© Helvetas
Myanmar

Conservation and Sustainable Use of Invaluable Tidal Flats to Provide a Livelihood

© Helvetas

Helvetas supports the efforts of coastal inhabitants in the Gulf of Mottama to reconcile the conservation and sustainable use of their tidal flats with an improvement of their livelihoods.

  • Project Name
    Gulf of Mottama
  • Project Phase
    2015 to 2018
  • Funding
    This project is an SDC mandate.
  • Thematic focus
    Sustainable and Inclusive Economies
    Urban Engagement

Conservation and sustainable utilization

With its long coastline, Myanmar is a country of fishermen. It exports game fish, mainly to China. The other fish are a vital component of the local diet and the only source of animal proteins for many families. But fish stocks are in jeopardy. In 2013 a Norwegian team examined the coastal waters and came to the conclusion that certain fish populations (measured in biomass) may have plummeted by more than 90% since 1979, from 1.2 million tons to a mere 110,000 tons.

These coastal waters include the Gulf of Mottama, one of the largest mudflat areas in the world and winter habitat for up to 150,000 of migratory waterbirds, including the endangered spoon-billed sandpiper, only a few hundred specimens of which are left in the world. Here, some 100 km east of Myanmar’s commercial capital, Yangon, Helvetas is carrying out a project to protect the and the unique ecosystem of the gulf and its fish stocks by improving the livelihood of the local communities. The project prioritizes fishing and farming families, the landless, and other community members who have organized to form village development committees. But it also involves the regional authorities and the private sector, such as merchants and exporters.

© Helvetas / Flurina Rothenberger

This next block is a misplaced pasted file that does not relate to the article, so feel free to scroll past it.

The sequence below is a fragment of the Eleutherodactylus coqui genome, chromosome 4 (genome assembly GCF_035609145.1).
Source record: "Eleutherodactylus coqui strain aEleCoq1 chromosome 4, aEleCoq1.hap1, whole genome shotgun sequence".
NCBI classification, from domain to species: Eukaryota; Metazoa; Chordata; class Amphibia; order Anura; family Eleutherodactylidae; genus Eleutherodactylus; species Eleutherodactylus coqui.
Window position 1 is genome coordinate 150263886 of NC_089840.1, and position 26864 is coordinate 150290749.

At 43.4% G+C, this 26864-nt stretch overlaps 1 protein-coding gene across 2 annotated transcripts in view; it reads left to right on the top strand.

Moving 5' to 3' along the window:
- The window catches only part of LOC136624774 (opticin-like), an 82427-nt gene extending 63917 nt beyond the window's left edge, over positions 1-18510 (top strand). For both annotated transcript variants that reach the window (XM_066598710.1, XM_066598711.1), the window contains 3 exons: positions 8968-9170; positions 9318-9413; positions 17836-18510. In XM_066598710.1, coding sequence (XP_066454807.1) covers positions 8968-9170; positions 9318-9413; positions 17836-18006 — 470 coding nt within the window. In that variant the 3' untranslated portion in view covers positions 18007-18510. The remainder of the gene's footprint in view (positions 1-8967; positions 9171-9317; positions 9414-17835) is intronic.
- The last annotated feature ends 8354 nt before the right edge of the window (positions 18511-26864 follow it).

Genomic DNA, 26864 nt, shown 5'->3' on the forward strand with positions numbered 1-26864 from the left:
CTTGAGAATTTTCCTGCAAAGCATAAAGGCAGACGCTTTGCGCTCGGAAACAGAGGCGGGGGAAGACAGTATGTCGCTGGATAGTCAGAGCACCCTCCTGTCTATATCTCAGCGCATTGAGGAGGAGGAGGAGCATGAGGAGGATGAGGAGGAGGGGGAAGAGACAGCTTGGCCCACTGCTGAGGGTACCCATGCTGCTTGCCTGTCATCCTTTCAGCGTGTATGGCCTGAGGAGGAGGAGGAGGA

The spouses Win Tun and Than Aye in Myanmar live from fishing and they want to protect the unique ecosystem of the Gulf of Mottama. © Helvetas / Flurina Rothenberger
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© Helvetas / Flurina Rothenberger
Win Tun goes out to the fishing grounds, his wife fetches the catch and sells it. © Helvetas / Flurina Rothenberger
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© Helvetas / Flurina Rothenberger
Today, fishermen are making sure that the meshes of the nets are large enough to allow young fish to get through. © Helvetas / Flurina Rothenberger
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© Helvetas / Flurina Rothenberger
The family of Win Tun and Than Aye. On the Gulf of Mottama many other families live from fishing. © Helvetas / Flurina Rothenberger
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As in other Helvetas conservation projects, such as those to protect forests, our strategy in the Gulf of Mottama rests on three pillars:

  • The fishermen are to develop more clout and influence, and work with the authorities to take responsibility for the conservation of fishing grounds.
  • Alternative employment options in crafts and trade as well as agricultural improvements are to provide supplementary income for coastal communities. This income will make it possible for fishermen to curtail or suspend harmful activities in spawning grounds.
  • Coastal communities and the authorities are capable of sustainably managing the tidal flats and the rivers feeding into the gulf while conserving them at the same time.

Helvetas has an excellent rapport with the regional authorities. On local, regional and union level the authorities are glad to be able to benefit from the know-how Helvetas and its partners have acquired from other nature projects.

Coastal management along the Gulf of Mottama is a project of the Swiss Agency for Development and Cooperation (SDC) carried out by Helvetas and its partners.

© © 2017 Flurina Rothenberger, All Rights Reserved
«When we find out someone is using prohibited nets, we directly confront him. And that has always worked so far. Now nobody in the whole village uses the prohibited nets anymore.»

Thein Myant, middleman and spokesman for the fishermen, Saik Ka Ye village, Myanmar

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